B.C. to study West Shore college, with push from mayor

A proposal to establish another college or university campus on the fast-growing West Shore got a boost from the provincial government on Tuesday.

Advanced Education Minister Melanie Mark announced $250,000 to study the idea at the urging of Langford Mayor Stew Young.

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The campus would focus on first- and second-year students.

“The mayor came to me with an idea,” Mark said. “He is very passionate. He’s got lots of partnerships out in the West Shore and Sooke, and our government wanted to sit down and have a conversation on what that could look like.”

Royal Roads University in Colwood will head the study in partnership with the University of Victoria, Camosun College and the Sooke school district. A report is expected by the end of the year.

“We know that Langford is a young population,” Mark said. “We need those young people going on to school, investing in themselves, investing in their future, that’s going to lead to good-paying jobs.”

Young wants to see a campus in downtown Langford that will allow local high school graduates to remain in the community and get a post-secondary education.

“We need to make sure that the transition is easy and seamless and affordable,” he said. “And we don’t have that right now.”

Sooke school district superintendent Jim Cambridge said students have to spend too much time travelling from the West Shore to the University of Victoria or Camosun College’s Lansdowne campus. “For kids from Sooke, who live in Sooke, they might as well go to the University of Toronto,” he said. “It’s a two-hour bus ride one way.”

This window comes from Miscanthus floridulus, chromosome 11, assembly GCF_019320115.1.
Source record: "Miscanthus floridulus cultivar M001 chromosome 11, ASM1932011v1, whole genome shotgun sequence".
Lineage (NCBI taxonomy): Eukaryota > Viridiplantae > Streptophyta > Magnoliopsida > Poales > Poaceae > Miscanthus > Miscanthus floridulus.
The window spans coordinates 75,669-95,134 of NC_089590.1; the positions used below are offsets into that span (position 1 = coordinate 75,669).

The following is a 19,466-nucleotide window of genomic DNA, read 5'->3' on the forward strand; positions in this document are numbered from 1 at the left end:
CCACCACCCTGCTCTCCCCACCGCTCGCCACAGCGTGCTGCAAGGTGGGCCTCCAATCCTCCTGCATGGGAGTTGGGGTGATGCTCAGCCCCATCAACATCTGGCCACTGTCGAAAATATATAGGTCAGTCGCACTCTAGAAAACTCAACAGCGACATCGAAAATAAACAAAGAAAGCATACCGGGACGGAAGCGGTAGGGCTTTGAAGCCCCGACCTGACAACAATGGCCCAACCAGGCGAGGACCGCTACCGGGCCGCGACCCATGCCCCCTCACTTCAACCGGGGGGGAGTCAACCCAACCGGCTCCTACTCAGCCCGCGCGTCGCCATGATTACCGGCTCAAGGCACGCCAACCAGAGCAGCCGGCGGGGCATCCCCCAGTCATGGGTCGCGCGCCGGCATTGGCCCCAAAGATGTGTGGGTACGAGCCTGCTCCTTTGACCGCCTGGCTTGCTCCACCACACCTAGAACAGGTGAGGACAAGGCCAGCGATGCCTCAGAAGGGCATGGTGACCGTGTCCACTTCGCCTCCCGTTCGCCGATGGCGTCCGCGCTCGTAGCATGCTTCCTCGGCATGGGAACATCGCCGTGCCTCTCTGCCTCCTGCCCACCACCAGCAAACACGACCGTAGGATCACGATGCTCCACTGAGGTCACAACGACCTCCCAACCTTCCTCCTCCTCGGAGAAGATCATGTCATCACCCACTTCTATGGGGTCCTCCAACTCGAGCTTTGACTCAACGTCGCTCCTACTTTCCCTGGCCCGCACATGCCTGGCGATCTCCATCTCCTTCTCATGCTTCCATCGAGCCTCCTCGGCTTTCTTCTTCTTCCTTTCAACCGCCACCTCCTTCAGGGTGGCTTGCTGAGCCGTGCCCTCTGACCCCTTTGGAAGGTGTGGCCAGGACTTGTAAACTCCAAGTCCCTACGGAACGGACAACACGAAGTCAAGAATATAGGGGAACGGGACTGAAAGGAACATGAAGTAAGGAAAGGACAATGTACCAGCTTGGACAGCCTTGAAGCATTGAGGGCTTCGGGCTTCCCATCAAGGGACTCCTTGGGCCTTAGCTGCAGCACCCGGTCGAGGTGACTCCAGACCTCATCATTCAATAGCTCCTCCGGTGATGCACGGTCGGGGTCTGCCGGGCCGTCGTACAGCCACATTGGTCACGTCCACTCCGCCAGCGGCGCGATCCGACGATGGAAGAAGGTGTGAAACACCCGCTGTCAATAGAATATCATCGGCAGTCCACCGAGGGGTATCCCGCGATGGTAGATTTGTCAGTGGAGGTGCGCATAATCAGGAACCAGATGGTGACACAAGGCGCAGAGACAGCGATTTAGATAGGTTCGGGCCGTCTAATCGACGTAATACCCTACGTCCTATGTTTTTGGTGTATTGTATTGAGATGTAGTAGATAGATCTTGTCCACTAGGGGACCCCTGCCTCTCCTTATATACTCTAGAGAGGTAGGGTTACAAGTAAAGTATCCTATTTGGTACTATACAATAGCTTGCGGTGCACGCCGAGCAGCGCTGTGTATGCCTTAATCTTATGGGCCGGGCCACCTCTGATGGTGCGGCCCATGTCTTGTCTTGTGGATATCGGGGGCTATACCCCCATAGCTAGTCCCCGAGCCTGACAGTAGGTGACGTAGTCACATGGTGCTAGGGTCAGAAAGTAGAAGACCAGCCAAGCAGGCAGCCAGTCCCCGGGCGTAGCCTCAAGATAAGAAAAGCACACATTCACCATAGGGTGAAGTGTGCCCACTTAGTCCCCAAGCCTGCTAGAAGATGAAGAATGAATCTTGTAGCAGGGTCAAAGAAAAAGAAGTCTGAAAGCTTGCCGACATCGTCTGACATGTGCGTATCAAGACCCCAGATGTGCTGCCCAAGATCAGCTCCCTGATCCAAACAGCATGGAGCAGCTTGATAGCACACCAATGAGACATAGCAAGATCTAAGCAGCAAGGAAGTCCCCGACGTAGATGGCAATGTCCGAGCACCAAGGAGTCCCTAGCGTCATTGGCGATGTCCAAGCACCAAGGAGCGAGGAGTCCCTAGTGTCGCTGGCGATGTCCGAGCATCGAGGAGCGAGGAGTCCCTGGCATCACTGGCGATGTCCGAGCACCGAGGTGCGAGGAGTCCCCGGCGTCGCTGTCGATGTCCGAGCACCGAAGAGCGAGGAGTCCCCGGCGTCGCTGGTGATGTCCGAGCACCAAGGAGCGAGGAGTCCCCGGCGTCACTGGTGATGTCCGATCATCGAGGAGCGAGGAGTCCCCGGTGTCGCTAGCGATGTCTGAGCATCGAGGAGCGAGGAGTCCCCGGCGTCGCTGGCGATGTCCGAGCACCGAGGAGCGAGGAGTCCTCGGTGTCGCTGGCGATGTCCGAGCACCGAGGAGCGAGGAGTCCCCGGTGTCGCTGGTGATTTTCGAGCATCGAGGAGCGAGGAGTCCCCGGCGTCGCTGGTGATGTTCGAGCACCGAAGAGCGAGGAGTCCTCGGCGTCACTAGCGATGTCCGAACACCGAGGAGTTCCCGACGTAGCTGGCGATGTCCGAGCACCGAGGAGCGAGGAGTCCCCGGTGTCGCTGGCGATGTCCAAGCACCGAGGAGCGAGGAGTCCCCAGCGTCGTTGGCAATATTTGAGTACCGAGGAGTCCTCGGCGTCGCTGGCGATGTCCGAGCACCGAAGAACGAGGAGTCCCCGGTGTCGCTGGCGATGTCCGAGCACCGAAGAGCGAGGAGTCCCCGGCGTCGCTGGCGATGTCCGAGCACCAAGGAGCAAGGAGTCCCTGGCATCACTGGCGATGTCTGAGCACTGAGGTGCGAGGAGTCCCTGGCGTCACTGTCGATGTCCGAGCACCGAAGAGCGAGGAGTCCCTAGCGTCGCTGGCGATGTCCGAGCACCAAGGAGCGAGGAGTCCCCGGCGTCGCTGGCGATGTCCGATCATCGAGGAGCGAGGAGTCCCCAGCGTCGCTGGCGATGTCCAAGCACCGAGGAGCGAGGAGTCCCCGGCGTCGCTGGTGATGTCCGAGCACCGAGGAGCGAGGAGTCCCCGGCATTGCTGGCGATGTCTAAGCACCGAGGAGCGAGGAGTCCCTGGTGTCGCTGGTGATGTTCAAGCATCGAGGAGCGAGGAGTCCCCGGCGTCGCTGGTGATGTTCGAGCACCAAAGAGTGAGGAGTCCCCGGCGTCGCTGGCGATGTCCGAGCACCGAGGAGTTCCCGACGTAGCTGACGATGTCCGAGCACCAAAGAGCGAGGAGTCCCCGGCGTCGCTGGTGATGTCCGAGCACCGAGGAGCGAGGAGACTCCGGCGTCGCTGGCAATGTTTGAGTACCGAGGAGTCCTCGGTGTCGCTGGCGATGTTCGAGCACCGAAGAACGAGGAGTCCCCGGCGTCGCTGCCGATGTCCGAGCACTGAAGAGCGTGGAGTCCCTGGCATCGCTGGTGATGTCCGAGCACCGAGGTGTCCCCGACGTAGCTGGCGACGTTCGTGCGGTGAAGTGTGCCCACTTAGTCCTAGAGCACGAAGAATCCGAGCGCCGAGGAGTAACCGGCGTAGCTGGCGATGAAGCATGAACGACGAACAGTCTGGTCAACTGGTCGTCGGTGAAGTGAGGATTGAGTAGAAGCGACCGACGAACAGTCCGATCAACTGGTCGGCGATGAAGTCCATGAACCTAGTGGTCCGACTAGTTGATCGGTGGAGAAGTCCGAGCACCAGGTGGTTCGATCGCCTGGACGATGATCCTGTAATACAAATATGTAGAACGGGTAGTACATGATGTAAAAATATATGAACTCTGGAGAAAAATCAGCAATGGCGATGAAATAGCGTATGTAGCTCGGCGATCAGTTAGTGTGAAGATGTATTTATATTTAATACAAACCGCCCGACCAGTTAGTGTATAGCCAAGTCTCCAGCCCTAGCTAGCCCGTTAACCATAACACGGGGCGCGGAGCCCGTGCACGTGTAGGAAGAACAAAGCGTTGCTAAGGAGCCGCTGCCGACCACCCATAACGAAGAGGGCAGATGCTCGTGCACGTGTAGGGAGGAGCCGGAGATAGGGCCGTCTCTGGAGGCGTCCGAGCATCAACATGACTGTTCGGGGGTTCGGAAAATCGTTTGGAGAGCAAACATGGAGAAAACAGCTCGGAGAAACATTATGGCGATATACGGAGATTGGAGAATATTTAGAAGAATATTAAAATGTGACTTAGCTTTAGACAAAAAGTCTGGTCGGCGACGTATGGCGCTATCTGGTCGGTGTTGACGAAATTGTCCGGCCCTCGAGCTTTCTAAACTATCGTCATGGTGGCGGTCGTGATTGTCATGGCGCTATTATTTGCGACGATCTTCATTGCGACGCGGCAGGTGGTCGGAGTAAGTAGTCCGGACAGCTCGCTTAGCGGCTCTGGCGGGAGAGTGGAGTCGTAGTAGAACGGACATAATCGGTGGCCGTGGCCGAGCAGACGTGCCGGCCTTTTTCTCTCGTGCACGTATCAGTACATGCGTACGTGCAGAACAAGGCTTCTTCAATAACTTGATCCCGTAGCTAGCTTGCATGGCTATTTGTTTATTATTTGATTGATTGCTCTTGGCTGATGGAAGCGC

Cambridge said some Sooke parents put their children in residence at the University of Victoria so they don’t have to juggle school work with a four-hour daily commute. “I truly believe it is a transition barrier for lots of our Grade 12s to attend university.”

Royal Roads president Allan Cahoon said the study will explore whether it makes sense to have another post-secondary campus on the West Shore.

“The question is: Is there a need by parents, by students, by business leaders, by governments, to do something here? And, if the answer is no, then by all means we’re not going to proceed. If there is something, then how could it be established in a collaborative, efficient, effective style?”

Cahoon said one idea would be to create a program on the West Shore that would “ladder” into Royal Roads, Camosun or UVic for completion of a degree. But, as to what the final proposal will look like exactly, Cahoon said: “If I knew the answer, we wouldn’t need the study.”

lkines@timescolonist.com

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